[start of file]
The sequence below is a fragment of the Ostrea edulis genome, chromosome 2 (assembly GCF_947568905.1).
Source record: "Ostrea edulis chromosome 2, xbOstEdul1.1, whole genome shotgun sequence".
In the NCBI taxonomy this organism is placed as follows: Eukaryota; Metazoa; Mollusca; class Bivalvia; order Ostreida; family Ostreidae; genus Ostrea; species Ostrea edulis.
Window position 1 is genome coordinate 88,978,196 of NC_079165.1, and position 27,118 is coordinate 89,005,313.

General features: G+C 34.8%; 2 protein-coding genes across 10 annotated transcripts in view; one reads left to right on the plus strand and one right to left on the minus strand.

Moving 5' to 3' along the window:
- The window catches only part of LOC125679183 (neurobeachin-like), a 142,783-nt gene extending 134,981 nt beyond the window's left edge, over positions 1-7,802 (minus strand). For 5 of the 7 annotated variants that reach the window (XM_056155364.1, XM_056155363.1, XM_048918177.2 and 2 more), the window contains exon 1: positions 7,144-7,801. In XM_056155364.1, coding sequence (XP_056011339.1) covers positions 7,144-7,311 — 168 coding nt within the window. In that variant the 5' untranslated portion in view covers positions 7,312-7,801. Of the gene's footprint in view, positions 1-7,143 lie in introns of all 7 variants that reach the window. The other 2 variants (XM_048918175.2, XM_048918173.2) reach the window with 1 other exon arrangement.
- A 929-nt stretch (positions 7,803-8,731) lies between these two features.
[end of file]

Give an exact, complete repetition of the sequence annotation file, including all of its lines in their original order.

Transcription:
The sequence below is a fragment of the Ostrea edulis genome, chromosome 2 (assembly GCF_947568905.1).
Source record: "Ostrea edulis chromosome 2, xbOstEdul1.1, whole genome shotgun sequence".
In the NCBI taxonomy this organism is placed as follows: Eukaryota; Metazoa; Mollusca; class Bivalvia; order Ostreida; family Ostreidae; genus Ostrea; species Ostrea edulis.
Window position 1 is genome coordinate 88,978,196 of NC_079165.1, and position 27,118 is coordinate 89,005,313.

General features: G+C 34.8%; 2 protein-coding genes across 10 annotated transcripts in view; one reads left to right on the plus strand and one right to left on the minus strand.

Moving 5' to 3' along the window:
- The window catches only part of LOC125679183 (neurobeachin-like), a 142,783-nt gene extending 134,981 nt beyond the window's left edge, over positions 1-7,802 (minus strand). For 5 of the 7 annotated variants that reach the window (XM_056155364.1, XM_056155363.1, XM_048918177.2 and 2 more), the window contains exon 1: positions 7,144-7,801. In XM_056155364.1, coding sequence (XP_056011339.1) covers positions 7,144-7,311 — 168 coding nt within the window. In that variant the 5' untranslated portion in view covers positions 7,312-7,801. Of the gene's footprint in view, positions 1-7,143 lie in introns of all 7 variants that reach the window. The other 2 variants (XM_048918175.2, XM_048918173.2) reach the window with 1 other exon arrangement.
- A 929-nt stretch (positions 7,803-8,731) lies between these two features.